But there are still some issues that need to be addressed.  Issue number one: Jason Varitek.  We love the man.  He’s our captain for a reason.  He’s a mentor to the younger players, he handles the pitchers very well, he’s caught a record four no-hitters, he’s a leader on and off the field, and he still has his moments.  Those moments, unfortunately, are becoming more and more sporadic though, and it’s not clear that the offense can afford to simply consider him an “easy out” with the assumption that he won’t hit anything and then be pleasantly surprised when he does.  It’s true that the position of catcher isn’t known for its offensive production, but it’s also true that catchers who can hit do exist.  I see three solutions here.  One is to give Tek something like a three-year deal and also take on a young catcher, and have Tek and the new catcher split playing time, such that the new guy learns from Tek and Tek becomes his mentor and teaches him everything he knows.  That way, when Tek reaches the end of his deal, we’ll have a Tek, Jr. to take the reigns.  A second solution would just be to have Kevin Cash fill the role of Tek, Jr.  He’s got a great arm and his offense has potential.  The third option I’m seeing is to keep Tek, not as a player, but as a kind of coach for the pitchers.  Sort of an assistant to John Farrell.  That way the pitchers as well as the rest of the clubhouse can benefit from his presence and leadership without having to feel pressure to compensate for his lack of offensive production.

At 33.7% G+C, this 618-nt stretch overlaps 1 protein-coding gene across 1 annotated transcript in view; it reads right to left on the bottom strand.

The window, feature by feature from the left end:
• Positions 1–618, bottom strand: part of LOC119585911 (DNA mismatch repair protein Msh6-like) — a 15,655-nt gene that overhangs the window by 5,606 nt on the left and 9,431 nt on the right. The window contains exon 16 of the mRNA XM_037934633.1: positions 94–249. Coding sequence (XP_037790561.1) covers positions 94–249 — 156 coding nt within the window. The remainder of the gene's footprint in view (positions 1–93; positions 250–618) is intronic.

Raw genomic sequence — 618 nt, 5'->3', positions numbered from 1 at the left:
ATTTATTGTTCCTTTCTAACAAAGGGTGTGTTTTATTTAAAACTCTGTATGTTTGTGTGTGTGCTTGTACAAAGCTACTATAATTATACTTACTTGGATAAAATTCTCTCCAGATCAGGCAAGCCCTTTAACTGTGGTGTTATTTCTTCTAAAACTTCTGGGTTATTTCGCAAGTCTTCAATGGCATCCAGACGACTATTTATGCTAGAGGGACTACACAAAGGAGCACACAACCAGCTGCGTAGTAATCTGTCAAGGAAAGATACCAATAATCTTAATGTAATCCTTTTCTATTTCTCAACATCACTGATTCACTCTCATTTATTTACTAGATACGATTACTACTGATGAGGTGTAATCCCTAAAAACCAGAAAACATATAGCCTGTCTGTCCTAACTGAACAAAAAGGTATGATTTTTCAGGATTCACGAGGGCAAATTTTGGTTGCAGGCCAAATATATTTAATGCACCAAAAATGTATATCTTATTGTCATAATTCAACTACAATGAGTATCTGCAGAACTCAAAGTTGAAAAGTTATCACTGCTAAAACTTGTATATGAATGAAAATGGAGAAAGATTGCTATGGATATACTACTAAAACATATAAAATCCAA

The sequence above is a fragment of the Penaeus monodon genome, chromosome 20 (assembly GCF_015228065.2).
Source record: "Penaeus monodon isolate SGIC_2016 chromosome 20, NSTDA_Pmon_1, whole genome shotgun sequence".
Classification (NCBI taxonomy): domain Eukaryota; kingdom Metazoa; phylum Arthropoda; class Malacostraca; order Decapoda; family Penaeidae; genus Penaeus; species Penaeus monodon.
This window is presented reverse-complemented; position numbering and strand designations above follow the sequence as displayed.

Another concern will obviously be Mikey Lowell.  He’s set to have surgery on his right hip soon.  He’s getting old.  He spent most of the second half on the DL, and when he did play this season, he didn’t show signs of being as dominant as he was last season.  I’m not saying his outstanding 2007 was a fluke.  I’m just saying that it’s going to be more and more unlikely that his numbers will be comparable in the future.  We might want to consider taking on another starting third baseman, just in case.  This will allow Mark Kotsay to go back to being a spare outfielder, which is something else we need, and it’ll allow Youk to go back to first and get himself another Gold Glove.

I’d like to strongly suggest that we make Jed Lowrie our starting shortstop permanently.  Since Nomar we haven’t had stability or reliable offensive production from the shortstop position, and signing Julio Lugo to a five-year contract was supposed to take care of that.  We all know how that turned out.  Ironically, he came over from Tampa Bay, and little did we know that it would be a complete disaster.  The differences between the defensive and offensive abilities of Jed Lowrie and Julio Lugo are absolutely staggering, and after spending so much time watching such talent and potential between second and third base I don’t think I can go back to watching error after error and out after out.  I’d also like to strongly suggest that we keep Alex Cora and Sean Casey on board for 2009.  Alex Cora is a great utility guy, and Sean Casey hits line drives like nobody’s business.